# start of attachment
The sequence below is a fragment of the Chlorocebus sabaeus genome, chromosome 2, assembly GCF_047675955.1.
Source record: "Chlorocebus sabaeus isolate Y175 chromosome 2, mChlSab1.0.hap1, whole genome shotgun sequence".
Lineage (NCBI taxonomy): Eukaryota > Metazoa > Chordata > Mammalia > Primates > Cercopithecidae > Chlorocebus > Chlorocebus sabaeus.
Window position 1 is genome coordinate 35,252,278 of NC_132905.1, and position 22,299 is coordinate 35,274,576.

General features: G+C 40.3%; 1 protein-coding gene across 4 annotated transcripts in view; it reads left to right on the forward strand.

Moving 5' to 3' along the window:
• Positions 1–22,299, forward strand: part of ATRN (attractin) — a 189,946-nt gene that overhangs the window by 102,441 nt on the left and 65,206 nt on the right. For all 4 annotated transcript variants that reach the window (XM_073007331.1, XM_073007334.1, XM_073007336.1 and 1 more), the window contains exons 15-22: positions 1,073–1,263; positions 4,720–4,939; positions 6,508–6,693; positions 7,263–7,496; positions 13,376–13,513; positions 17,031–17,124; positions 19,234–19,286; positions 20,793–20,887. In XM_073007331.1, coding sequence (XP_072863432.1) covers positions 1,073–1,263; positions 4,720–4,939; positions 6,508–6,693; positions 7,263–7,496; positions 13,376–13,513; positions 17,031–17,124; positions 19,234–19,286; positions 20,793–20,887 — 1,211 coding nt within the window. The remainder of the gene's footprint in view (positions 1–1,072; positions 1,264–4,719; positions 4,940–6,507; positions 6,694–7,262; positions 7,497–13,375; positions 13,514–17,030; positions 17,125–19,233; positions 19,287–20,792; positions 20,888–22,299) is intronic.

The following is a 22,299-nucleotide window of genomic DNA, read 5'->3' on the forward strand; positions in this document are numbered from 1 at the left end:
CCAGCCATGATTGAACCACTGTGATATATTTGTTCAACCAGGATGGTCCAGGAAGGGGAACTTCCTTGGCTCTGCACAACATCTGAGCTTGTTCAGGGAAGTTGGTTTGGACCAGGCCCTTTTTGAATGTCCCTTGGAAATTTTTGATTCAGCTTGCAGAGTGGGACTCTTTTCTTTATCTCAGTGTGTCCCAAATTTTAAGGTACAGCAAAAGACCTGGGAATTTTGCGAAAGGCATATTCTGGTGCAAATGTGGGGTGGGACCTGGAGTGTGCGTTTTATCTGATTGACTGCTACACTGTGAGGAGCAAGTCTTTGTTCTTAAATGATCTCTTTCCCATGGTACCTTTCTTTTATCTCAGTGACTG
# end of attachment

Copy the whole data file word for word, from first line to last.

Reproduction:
The sequence below is a fragment of the Chlorocebus sabaeus genome, chromosome 2, assembly GCF_047675955.1.
Source record: "Chlorocebus sabaeus isolate Y175 chromosome 2, mChlSab1.0.hap1, whole genome shotgun sequence".
Lineage (NCBI taxonomy): Eukaryota > Metazoa > Chordata > Mammalia > Primates > Cercopithecidae > Chlorocebus > Chlorocebus sabaeus.
Window position 1 is genome coordinate 35,252,278 of NC_132905.1, and position 22,299 is coordinate 35,274,576.

General features: G+C 40.3%; 1 protein-coding gene across 4 annotated transcripts in view; it reads left to right on the forward strand.

Moving 5' to 3' along the window:
• Positions 1–22,299, forward strand: part of ATRN (attractin) — a 189,946-nt gene that overhangs the window by 102,441 nt on the left and 65,206 nt on the right. For all 4 annotated transcript variants that reach the window (XM_073007331.1, XM_073007334.1, XM_073007336.1 and 1 more), the window contains exons 15-22: positions 1,073–1,263; positions 4,720–4,939; positions 6,508–6,693; positions 7,263–7,496; positions 13,376–13,513; positions 17,031–17,124; positions 19,234–19,286; positions 20,793–20,887. In XM_073007331.1, coding sequence (XP_072863432.1) covers positions 1,073–1,263; positions 4,720–4,939; positions 6,508–6,693; positions 7,263–7,496; positions 13,376–13,513; positions 17,031–17,124; positions 19,234–19,286; positions 20,793–20,887 — 1,211 coding nt within the window. The remainder of the gene's footprint in view (positions 1–1,072; positions 1,264–4,719; positions 4,940–6,507; positions 6,694–7,262; positions 7,497–13,375; positions 13,514–17,030; positions 17,125–19,233; positions 19,287–20,792; positions 20,888–22,299) is intronic.

The following is a 22,299-nucleotide window of genomic DNA, read 5'->3' on the forward strand; positions in this document are numbered from 1 at the left end:
CCAGCCATGATTGAACCACTGTGATATATTTGTTCAACCAGGATGGTCCAGGAAGGGGAACTTCCTTGGCTCTGCACAACATCTGAGCTTGTTCAGGGAAGTTGGTTTGGACCAGGCCCTTTTTGAATGTCCCTTGGAAATTTTTGATTCAGCTTGCAGAGTGGGACTCTTTTCTTTATCTCAGTGTGTCCCAAATTTTAAGGTACAGCAAAAGACCTGGGAATTTTGCGAAAGGCATATTCTGGTGCAAATGTGGGGTGGGACCTGGAGTGTGCGTTTTATCTGATTGACTGCTACACTGTGAGGAGCAAGTCTTTGTTCTTAAATGATCTCTTTCCCATGGTACCTTTCTTTTATCTCAGTGACTG